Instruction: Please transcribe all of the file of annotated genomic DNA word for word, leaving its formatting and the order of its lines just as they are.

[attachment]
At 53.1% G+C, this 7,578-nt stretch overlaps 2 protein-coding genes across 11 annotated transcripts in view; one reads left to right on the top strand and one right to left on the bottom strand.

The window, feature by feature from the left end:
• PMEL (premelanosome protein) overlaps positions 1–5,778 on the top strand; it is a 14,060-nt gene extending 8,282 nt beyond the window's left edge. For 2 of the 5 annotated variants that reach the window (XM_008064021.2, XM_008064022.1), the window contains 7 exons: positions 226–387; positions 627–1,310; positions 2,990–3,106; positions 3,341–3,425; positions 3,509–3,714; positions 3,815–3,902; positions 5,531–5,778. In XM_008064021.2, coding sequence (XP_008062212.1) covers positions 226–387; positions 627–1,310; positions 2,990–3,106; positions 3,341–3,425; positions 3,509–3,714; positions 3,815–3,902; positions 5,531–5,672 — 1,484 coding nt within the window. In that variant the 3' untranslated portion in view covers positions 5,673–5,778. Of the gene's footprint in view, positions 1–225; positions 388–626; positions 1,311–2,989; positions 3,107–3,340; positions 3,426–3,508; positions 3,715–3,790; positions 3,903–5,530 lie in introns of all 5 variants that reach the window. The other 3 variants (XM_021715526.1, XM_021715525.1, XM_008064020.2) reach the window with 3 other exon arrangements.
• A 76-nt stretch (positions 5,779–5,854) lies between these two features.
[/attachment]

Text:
At 53.1% G+C, this 7,578-nt stretch overlaps 2 protein-coding genes across 11 annotated transcripts in view; one reads left to right on the top strand and one right to left on the bottom strand.

The window, feature by feature from the left end:
• PMEL (premelanosome protein) overlaps positions 1–5,778 on the top strand; it is a 14,060-nt gene extending 8,282 nt beyond the window's left edge. For 2 of the 5 annotated variants that reach the window (XM_008064021.2, XM_008064022.1), the window contains 7 exons: positions 226–387; positions 627–1,310; positions 2,990–3,106; positions 3,341–3,425; positions 3,509–3,714; positions 3,815–3,902; positions 5,531–5,778. In XM_008064021.2, coding sequence (XP_008062212.1) covers positions 226–387; positions 627–1,310; positions 2,990–3,106; positions 3,341–3,425; positions 3,509–3,714; positions 3,815–3,902; positions 5,531–5,672 — 1,484 coding nt within the window. In that variant the 3' untranslated portion in view covers positions 5,673–5,778. Of the gene's footprint in view, positions 1–225; positions 388–626; positions 1,311–2,989; positions 3,107–3,340; positions 3,426–3,508; positions 3,715–3,790; positions 3,903–5,530 lie in introns of all 5 variants that reach the window. The other 3 variants (XM_021715526.1, XM_021715525.1, XM_008064020.2) reach the window with 3 other exon arrangements.
• A 76-nt stretch (positions 5,779–5,854) lies between these two features.